Old San Juan lies within a 500-year-old walled citadel that has been declared a UNESCO World Heritage Site. Medieval masonry and cantilevered balconies seem to float above the narrow cobblestone streets below. The streets are perfect for wandering and seem to insist you explore all their secret nooks and crannies.

They are lined with antique iron lampposts, arty shops and souvenir stores. There are pavement cafes in the squares and beautiful old buildings and churches look out to wide views of the ocean. Musicians play on the streets just like in Europe.

San Juan is not your normal U.S. city

Cool courtyards decorated with European flair hide behind the shops and pavement cafes, inviting you to enter. It is more Spanish than many areas of Spain.

Spanish influence

In 1493, Christopher Columbus “discovered” Puerto Rico and claimed it for Spain. Some years later, the Spanish started their colonisation. Puerto Rico’s geographic position at the western edge of the Caribbean made San Juan one of the key frontier outposts of Spain’s West Indies Empire.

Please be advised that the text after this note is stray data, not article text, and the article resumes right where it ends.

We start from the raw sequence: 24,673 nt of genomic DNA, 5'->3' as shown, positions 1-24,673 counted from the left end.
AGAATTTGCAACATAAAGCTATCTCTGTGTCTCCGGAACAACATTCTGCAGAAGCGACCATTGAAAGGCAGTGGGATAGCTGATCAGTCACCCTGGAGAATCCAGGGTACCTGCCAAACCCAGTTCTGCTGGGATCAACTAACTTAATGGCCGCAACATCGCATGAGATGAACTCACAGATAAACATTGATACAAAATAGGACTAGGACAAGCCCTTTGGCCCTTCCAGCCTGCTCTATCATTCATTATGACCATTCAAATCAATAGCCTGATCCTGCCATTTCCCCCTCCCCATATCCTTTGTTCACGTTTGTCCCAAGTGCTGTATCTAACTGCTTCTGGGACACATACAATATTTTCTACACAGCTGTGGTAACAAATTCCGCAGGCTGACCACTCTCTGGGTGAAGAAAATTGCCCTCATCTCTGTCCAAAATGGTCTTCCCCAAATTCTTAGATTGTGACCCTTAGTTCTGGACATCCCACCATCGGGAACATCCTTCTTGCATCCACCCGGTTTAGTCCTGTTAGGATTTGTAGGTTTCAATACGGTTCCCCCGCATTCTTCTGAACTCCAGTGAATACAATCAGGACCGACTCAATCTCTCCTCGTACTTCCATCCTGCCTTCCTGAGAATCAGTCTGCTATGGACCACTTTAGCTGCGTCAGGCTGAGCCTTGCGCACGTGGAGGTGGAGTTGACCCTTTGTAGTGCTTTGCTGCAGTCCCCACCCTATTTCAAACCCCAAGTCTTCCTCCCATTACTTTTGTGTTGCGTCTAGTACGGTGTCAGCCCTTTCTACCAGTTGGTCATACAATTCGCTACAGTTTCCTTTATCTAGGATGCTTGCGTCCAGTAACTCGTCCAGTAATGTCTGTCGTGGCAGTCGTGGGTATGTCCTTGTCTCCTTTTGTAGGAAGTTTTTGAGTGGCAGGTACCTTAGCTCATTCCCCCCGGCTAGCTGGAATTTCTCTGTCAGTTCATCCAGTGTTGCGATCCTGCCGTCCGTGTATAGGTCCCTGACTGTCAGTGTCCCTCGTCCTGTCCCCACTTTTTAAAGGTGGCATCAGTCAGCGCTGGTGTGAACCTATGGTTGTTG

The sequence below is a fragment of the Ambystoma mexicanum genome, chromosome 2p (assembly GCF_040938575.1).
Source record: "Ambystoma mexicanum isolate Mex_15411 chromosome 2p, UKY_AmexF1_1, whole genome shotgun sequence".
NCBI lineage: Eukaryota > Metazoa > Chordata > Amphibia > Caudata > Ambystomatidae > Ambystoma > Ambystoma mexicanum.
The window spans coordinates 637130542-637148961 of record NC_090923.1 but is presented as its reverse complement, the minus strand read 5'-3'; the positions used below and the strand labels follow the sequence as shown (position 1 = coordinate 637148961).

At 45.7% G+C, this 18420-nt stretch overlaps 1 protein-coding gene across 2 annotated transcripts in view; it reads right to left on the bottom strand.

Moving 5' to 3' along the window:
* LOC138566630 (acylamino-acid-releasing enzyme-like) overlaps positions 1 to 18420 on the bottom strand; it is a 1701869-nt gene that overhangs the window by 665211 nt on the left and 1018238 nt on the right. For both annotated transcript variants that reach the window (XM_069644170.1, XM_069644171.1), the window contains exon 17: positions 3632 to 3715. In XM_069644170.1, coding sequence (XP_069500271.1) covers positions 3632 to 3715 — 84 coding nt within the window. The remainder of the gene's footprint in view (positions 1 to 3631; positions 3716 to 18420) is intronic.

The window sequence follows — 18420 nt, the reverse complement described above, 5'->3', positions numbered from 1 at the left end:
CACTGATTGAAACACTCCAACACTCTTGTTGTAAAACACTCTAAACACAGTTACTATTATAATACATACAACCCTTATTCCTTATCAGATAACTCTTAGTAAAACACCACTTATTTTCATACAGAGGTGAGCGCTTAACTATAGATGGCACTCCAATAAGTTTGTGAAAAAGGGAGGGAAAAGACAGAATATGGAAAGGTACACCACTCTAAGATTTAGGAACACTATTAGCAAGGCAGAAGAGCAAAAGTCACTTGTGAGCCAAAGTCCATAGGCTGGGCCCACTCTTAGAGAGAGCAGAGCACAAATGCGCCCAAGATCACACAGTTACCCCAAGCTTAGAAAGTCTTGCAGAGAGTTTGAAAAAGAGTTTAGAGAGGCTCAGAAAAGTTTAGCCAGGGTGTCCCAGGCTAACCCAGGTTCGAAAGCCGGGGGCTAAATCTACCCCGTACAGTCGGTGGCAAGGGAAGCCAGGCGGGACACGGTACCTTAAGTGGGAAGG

The Spanish built a small fort here in 1540 and then constructed the walls that encircled the city in 1634. The work continued into the mid 1700′s when the King of Spain decided to make San Juan virtually unconquerable.

The walls and two massive forts are some of the major attractions today. No visit would be complete without spending time exploring the fortifications and marvelling at the impressive structures. Guided tours are available for those who want them.

San Juan is not your normal U.S. city

The city is surrounded by massive defence walls

Elsewhere in the city the Cathedral, which was commenced in 1521, is worth seeing and there are several museums. The Museum of the Americas is in a wonderfully restored building while the Museum of Art has local works displayed in a building which itself is a work of art. The Casa Blanca Museum showcases life in the 16th and 17th centuries.